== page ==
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Review: Common Errors in Ecological Data Sharing

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Issue: 
Fall 2013

Hope Humphries (NWT)

Kervin, Karina E., William K. Michener, and Robert B. Cook. 2013. Common errors in ecological data sharing. Journal of eScience Librarianship 2(2):Article 1. http://dx.doi.org/10.7191/jeslib.2013.1024.

This study identifies common errors in data organization and metadata completeness that were discovered by reviewers of data papers published in the Ecological Society of America’s (ESA) Ecology Archives. ESA’s Ecology publishes the abstract of a data paper; Ecological Archives contains the data sets themselves and accompanying metadata, allowing for long-term access to data sets, which can be updated. An average of about 20 errors was identified per data paper, although many of these were simple editing errors. The authors grouped the errors according to the Data Life Cycle elements described by Michener and Jones (2012). Over 90% of papers had errors in the Collection and Organization category (i.e., collection methods, site/time descriptions, inclusion of all relevant variables) and the Description category (i.e., ascribing metadata to the data). The pervasiveness and number of errors in the data sets analyzed is perhaps surprising considering that they were specifically submitted for publishing in a data archive, and therefore one might expect that extra attention had been paid to their completeness prior to submission. However, the careful scrutiny given these data sets by reviewers no doubt was a factor in unearthing problems that might otherwise have gone unrecognized.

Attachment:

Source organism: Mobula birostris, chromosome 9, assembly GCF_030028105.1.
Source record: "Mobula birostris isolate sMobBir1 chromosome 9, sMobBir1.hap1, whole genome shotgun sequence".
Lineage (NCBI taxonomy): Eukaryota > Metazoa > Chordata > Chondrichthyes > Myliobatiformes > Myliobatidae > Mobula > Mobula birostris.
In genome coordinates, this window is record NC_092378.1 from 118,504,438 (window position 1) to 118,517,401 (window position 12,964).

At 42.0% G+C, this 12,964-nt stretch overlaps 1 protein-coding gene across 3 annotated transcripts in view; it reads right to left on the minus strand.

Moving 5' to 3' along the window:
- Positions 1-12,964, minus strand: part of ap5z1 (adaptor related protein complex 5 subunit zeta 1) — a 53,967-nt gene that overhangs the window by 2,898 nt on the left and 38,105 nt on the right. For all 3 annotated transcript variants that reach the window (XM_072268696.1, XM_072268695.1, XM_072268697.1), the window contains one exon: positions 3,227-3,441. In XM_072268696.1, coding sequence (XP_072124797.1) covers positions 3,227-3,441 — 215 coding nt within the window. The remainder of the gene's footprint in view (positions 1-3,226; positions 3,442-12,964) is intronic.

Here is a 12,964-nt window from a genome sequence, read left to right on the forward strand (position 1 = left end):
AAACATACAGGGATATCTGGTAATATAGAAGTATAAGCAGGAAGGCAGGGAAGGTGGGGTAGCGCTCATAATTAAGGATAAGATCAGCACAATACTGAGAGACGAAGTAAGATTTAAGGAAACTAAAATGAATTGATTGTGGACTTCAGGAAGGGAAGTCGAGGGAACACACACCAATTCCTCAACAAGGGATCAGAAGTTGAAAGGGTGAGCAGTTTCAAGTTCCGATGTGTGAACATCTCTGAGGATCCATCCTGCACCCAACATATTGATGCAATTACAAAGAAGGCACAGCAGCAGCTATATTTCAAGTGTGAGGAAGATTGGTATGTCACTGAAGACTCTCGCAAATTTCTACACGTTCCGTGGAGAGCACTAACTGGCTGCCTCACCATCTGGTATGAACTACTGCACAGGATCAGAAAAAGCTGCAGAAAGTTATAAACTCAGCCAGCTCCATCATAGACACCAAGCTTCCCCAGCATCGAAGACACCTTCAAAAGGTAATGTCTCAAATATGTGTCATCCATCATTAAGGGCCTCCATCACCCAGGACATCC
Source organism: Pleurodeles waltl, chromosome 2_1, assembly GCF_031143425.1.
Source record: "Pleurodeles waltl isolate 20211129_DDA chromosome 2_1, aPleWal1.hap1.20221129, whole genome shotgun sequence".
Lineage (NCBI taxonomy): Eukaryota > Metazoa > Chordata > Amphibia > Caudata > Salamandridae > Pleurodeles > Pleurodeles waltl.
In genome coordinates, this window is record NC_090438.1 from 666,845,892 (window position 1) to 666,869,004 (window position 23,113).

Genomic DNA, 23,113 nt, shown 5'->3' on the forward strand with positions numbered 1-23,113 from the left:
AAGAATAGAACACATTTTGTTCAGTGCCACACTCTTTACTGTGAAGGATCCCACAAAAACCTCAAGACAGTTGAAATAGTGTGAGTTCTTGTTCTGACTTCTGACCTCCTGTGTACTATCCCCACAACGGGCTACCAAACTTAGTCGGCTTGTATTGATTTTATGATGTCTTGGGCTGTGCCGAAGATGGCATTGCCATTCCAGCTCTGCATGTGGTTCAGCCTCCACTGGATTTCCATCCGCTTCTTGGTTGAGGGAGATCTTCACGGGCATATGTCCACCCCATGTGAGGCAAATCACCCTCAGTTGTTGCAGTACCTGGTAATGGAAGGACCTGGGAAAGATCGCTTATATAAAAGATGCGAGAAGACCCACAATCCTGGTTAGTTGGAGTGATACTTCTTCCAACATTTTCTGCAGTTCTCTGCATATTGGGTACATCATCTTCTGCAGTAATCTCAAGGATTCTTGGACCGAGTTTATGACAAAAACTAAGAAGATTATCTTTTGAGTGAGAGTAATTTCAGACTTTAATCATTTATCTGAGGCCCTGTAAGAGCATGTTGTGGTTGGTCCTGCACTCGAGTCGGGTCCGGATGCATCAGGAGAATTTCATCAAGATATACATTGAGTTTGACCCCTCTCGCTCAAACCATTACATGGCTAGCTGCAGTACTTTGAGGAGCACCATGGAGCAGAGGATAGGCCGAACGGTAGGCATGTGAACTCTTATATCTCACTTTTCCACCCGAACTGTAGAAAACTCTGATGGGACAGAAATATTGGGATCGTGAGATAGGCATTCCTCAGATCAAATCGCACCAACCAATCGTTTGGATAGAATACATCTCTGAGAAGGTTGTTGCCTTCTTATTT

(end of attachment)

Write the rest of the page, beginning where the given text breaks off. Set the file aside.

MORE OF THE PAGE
Information managers are all too aware of the existence of missing information and errors in data and metadata, but this study’s results could be used to raise awareness in scientists and students about the kinds of problems they should be on the lookout for. As a best practice, the authors emphasize the importance of recording all details about the study context, data collection, quality control, and analysis throughout the course of a research project rather than attempting to reconstruct them after the fact. Saving data in a non-proprietary format, such as ASCII text, is noted as important. Organizations that offer data management training and educational tools are also identified.

Reference:

Michener, William K., and Matthew B. Jones. 2012. Ecoinformatics: Supporting ecology as a data-intensive science. Trends in Ecology & Evolution 27(2):85-93. http://dx.doi.org/10.1016/j.tree.2011.11.016.